— Joshua Ferris, author of Then We Came to the End
"Jen Beagin has one of the freshest voices I've read in years - funny, wise, whip-smart and compassionate. I tore through Pretend I'm Dead with a deep sense of affection for all of its beautifully flawed characters and their bittersweet lives."
— Jami Attenberg, author of The Middlesteins and All Grown Up
"Pretend I’m Dead is funny, weird, disturbing, and just a touch magical. Mona, our main character, is such fabulous company, even when she wants everyone in her life to leave her alone. Jen Beagin’s novel will stare you down, mesmerize you, and dare you to laugh."
— Annie Hartnett, author of Rabbit Cake
"Sharp but empathetic... Clear-eyed and funny... What gives this novel its heart is Beagin's capacity for seeing... Beagin makes [her theme] fresh with her sly, funny, compassionate voice. This is a terrific debut. Singularly enjoyable."
"Beagin's debut is grungy and ribald, melancholic and funny. Throw in a little wisdom, schmaltz and a few useful housekeeping tips, and Pretend I'm Dead delivers a real bang for the buck."
"Beagin's work has been compared to Denis Johnson, which is high praise indeed, and totally deserved based on this smart, funny, darkly profound debut."
"If nuanced, funny, dark, utterly unpretentious literature is your drug of choice, Jen Beagin's Pretend I'm Dead constitutes an epic score. Please enjoy responsibly."
— Elisa Albert, author of After Birth
"In Jen Beagin's Pretend I'm Dead, the brilliant and damaged young proprietress of Bee's Knees Housekeeping is continually in danger of too much information. She cleans people's homes, all those telling, secret, even intimate spaces, and reflected back are the secrets of her own past, the million sadnesses. Despite Mona's wicked sense of humor, too much contends for her fine heart in this daily work. Funny, supremely candid, this debut hurt me perfectly on every page."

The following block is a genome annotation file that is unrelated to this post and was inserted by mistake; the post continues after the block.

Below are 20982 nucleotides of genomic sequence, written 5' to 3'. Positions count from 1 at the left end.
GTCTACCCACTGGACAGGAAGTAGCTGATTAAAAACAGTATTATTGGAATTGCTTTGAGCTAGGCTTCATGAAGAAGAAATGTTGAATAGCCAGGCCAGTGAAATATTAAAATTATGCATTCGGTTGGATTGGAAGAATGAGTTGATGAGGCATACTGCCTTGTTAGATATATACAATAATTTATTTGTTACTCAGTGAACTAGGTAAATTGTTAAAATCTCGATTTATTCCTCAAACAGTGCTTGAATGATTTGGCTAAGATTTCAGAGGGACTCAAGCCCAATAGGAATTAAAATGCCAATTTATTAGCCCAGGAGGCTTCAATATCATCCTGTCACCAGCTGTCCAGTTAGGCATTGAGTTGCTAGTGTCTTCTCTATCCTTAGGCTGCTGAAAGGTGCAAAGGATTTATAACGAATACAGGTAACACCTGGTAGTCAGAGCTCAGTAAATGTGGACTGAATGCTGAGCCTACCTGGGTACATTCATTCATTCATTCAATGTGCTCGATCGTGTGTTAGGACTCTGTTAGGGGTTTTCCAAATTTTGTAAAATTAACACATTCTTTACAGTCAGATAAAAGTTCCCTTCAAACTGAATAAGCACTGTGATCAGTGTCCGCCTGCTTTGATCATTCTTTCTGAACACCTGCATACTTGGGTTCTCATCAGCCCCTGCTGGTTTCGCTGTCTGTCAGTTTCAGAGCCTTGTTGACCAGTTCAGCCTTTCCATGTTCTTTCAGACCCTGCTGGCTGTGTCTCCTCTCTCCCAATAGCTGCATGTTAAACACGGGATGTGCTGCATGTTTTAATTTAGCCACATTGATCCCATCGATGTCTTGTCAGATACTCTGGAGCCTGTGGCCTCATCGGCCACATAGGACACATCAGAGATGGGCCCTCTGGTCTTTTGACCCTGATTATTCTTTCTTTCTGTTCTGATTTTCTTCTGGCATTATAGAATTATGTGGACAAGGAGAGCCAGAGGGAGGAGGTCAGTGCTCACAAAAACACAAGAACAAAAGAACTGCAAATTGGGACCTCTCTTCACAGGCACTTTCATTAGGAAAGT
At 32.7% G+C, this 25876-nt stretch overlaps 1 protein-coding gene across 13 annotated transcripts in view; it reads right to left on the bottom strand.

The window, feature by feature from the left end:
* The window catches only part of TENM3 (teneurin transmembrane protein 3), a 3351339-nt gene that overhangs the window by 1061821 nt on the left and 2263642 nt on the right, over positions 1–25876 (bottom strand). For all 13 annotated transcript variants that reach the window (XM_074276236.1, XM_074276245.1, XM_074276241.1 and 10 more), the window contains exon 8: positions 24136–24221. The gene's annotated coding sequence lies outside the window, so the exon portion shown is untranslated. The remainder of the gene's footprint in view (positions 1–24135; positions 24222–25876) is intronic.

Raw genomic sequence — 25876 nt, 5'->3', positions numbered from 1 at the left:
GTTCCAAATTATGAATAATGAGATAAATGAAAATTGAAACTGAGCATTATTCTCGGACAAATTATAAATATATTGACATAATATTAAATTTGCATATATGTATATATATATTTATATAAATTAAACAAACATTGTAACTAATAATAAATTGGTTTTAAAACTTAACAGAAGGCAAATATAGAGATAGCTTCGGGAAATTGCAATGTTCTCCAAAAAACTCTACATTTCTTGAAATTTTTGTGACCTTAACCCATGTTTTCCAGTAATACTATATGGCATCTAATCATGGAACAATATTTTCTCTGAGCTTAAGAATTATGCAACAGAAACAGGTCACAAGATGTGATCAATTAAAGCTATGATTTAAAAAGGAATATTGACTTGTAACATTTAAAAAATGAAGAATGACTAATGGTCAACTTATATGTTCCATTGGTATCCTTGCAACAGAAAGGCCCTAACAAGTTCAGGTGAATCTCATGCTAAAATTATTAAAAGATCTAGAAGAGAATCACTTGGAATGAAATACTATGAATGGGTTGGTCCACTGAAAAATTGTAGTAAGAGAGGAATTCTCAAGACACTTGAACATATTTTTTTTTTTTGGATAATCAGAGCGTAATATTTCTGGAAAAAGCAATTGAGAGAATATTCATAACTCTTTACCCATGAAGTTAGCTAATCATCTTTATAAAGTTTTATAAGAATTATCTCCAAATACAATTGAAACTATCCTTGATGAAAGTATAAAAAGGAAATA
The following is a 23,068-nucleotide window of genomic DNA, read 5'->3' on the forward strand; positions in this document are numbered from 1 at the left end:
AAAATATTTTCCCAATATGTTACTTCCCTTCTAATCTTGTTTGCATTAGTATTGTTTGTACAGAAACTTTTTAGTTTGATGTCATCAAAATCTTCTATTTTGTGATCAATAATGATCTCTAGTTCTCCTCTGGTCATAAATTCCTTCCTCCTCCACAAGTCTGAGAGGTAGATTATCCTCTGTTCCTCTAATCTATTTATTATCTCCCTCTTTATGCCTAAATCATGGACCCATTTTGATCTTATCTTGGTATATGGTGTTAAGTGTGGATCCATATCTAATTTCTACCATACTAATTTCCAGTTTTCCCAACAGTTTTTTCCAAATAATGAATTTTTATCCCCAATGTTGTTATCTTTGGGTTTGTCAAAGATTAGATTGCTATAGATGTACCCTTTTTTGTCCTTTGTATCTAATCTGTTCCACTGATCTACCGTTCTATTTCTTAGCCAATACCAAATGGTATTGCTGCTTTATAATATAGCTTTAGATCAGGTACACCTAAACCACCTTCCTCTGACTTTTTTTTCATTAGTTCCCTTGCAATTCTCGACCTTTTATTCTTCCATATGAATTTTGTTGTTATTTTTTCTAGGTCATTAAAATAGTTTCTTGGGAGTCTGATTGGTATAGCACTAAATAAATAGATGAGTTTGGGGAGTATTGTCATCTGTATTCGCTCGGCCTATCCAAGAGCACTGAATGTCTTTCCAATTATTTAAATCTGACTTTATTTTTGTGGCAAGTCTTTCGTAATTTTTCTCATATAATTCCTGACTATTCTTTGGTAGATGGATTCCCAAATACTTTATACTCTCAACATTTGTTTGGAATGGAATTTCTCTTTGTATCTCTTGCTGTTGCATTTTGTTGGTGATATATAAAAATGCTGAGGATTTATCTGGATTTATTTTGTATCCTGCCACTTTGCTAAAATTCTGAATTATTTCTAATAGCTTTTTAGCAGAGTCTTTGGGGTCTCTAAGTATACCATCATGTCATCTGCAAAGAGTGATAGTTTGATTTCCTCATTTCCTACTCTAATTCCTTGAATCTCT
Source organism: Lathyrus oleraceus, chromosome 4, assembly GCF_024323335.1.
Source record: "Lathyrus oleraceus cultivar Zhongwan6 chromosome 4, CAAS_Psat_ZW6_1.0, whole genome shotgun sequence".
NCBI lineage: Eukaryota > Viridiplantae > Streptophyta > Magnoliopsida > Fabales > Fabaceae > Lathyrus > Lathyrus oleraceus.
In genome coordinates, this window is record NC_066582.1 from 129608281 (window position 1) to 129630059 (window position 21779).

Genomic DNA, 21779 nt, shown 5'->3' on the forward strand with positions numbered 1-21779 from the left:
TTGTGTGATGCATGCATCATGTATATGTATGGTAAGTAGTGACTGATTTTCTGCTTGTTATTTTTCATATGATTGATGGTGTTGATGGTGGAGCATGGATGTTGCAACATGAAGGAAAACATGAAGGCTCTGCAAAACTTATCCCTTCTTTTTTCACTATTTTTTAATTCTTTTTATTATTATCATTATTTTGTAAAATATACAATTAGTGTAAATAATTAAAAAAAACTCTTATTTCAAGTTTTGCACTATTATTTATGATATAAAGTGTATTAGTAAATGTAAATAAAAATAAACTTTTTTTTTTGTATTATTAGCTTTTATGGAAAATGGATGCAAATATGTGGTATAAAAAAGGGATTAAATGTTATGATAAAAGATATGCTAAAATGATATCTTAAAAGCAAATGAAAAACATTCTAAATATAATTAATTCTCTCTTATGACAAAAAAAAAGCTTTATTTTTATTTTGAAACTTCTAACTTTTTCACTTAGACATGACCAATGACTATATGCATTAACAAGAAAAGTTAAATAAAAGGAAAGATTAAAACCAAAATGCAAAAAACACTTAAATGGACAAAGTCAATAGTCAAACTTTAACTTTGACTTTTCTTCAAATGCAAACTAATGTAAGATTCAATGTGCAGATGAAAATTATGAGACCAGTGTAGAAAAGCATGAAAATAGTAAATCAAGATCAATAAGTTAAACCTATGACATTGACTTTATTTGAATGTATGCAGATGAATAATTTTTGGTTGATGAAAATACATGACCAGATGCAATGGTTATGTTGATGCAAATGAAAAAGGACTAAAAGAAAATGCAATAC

— Ron Carlson, author of Return to Oakpine
"Pretend I'm Dead is utterly engaging, laugh-out-loud funny, and always compelling. Mona is an irresistible character, and I loved being in her head and hearing her thoughts. In short, I was rooting for her straight through. Each sentence is alive, vibrant and quaking. Beagin's writing is fearless and bold, yet the book is entirely accessible and even relatable."
— Jessica Anya Blau, author of The Wonder Bread Summer
"With her droll humor and hilarious (but also earnest) observations, the 24-year-old narrator of Pretend I’m Dead had us hooked from page one. Mona gets by cleaning houses; in her free time, she hands out clean needles to heroin junkies. She is adrift; a dreamer without the fuel to make her dreams real. Pretend I’m Dead follows Mona as she moves to a new city, through a few relationships. But reciting the plot doesn’t do the book justice. Glide through Mona’s series of bad decisions with her – she’s a good companion."